Advertisement
Icon WebMD Expert Blogs

The Art of Relationships

with Leslie Becker-Phelps, PhD

There is an art to maintaining the intimate relationships in our lives. Read on to explore our experts' perspectives, and learn new techniques to improve your own relationship skills.

Important:

The opinions expressed in WebMD User-generated content areas like communities, review, ratings, or blogs are solely those of the User, who may or may not have... Expand

The opinions expressed in WebMD User-generated content areas like communities, reviews, ratings, or blogs are solely those of the User, who may or may not have medical or scientific training. These opinions do not represent the opinions of WebMD. User-generated content areas are not reviewed by a WebMD physician or any member of the WebMD editorial staff for accuracy, balance, objectivity, or any other reason except for compliance with our Terms and Conditions. Some of these opinions may contain information about treatments or uses of drug products that have not been approved by the U.S. Food and Drug Administration. WebMD does not endorse any specific product, service or treatment.

Do not consider WebMD User-generated content as medical advice. Never delay or disregard seeking professional medical advice from your doctor or other qualified healthcare provider because of something you have read on WebMD. You should always speak with your doctor before you start, stop, or change any prescribed part of your care plan or treatment. WebMD understands that reading individual, real-life experiences can be a helpful resource, but it is never a substitute for professional medical advice, diagnosis, or treatment from a qualified health care provider. If you think you may have a medical emergency, call your doctor or dial 911 immediately.

Hide

Wednesday, April 25, 2012

In-person Therapy Versus Online Help

By Leslie Becker-Phelps, PhD

Therapy

As a therapist, I work face-to-face with patients to help them solve their problems and heal from emotional pain. My work online, such as writing this blog and offering feedback on WebMD’s Relationships and Coping community, is a much more recent phenomenon. While I try to help people understand various emotional or behavioral problems through this work, I don’t do therapy with it. For me, therapy is a psychological treatment that also involves a very personal relationship between my patient and me; something I cannot do through a blog or online forum. However, I still believe that the help people receive on the Internet can be therapeutic. And others do offer therapy online.

When I say that help offered on the Internet can be therapeutic, I mean that people might feel relief from it. For instance, it is clear that many of those posting on WebMD’s Relationships and Coping community are distressed and looking for help. It is equally clear that responses from others frequently do help them feel better or provide them with suggestions for how to handle their situations in a better way. Blogs (such as this one) and websites (such as the Anxiety Disorder Association of America website) are also helpful to many people.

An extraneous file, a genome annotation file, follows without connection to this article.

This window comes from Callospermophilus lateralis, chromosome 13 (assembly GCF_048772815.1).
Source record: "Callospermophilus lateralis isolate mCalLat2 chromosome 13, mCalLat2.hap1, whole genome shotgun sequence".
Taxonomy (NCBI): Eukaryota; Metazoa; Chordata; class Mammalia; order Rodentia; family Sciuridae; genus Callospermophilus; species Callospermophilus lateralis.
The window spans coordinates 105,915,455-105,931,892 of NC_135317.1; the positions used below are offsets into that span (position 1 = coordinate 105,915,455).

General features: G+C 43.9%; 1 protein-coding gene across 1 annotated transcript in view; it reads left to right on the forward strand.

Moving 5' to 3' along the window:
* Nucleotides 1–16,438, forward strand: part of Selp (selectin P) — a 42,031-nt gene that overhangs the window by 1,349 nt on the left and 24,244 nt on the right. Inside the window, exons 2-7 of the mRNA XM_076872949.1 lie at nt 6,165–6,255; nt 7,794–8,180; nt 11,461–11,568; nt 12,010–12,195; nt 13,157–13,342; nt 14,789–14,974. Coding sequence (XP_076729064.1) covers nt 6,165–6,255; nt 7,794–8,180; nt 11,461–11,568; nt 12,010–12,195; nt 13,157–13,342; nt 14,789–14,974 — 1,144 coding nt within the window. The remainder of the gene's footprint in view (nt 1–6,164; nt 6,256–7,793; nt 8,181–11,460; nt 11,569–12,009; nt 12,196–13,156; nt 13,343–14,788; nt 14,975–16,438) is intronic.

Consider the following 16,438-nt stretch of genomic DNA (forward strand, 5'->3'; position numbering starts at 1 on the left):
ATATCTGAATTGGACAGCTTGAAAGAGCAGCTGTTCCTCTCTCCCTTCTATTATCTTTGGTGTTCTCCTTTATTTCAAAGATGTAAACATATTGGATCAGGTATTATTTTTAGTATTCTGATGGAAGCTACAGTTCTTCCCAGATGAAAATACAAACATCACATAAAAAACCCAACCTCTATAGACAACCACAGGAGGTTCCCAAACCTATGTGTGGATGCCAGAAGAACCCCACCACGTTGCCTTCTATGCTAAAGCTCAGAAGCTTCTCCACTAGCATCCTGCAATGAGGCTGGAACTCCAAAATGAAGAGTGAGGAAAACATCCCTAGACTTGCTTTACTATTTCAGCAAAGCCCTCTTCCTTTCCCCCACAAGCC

In addition, many kinds of therapy are offered on the Internet. While this is still a new medium for psychotherapy and needs to be evaluated for effectiveness, research has shown some promising results for certain kinds of therapy. For instance, Internet-based cognitive behavioral therapy (CBT) has been developed to help people with ongoing depression and to prevent relapses. This treatment teaches specific methods for dealing with symptoms and has been shown to be somewhat effective.

Online access to help for emotional issues offers many advantages. For instance, it does not rely on geographic accessibility or the mobility of the person in need. It also does not have waiting lists, is available at all hours, and often does not cost money. And while it might be difficult to physically bring together enough people for a support group for a specific problem, this is not generally a problem on the Internet.

Because online treatment and more general online help for emotional problems is new, it must be approached with caution. It is important to make sure that you are reading articles from credible websites and are careful about who you chat with and believe when you are in open forums. If you are signing up for therapy on the Internet, it is important to know the credentials of those offering it.

Just as with other areas in life, be a smart consumer when looking for help with emotional issues. Ask yourself: Can I be helped online with articles, support groups, or therapy? Or do I need more personal face-to-face guidance? In the end, you can help yourself best by knowing what you want and thinking about what kind of help you need.

If you would like to join a general discussion about this topic on the Relationships and Coping Community, click here.

Photo: Digital Vision

Posted by: Leslie Becker-Phelps, PhD at 2:57 pm

Comments

Leave a comment

Subscribe & Stay Informed

Sex & Relationships

Sign up for the Sex & Relationships newsletter and get relationship tips, diet and exercise tips to rev-up your sex life.

Archives

WebMD Health News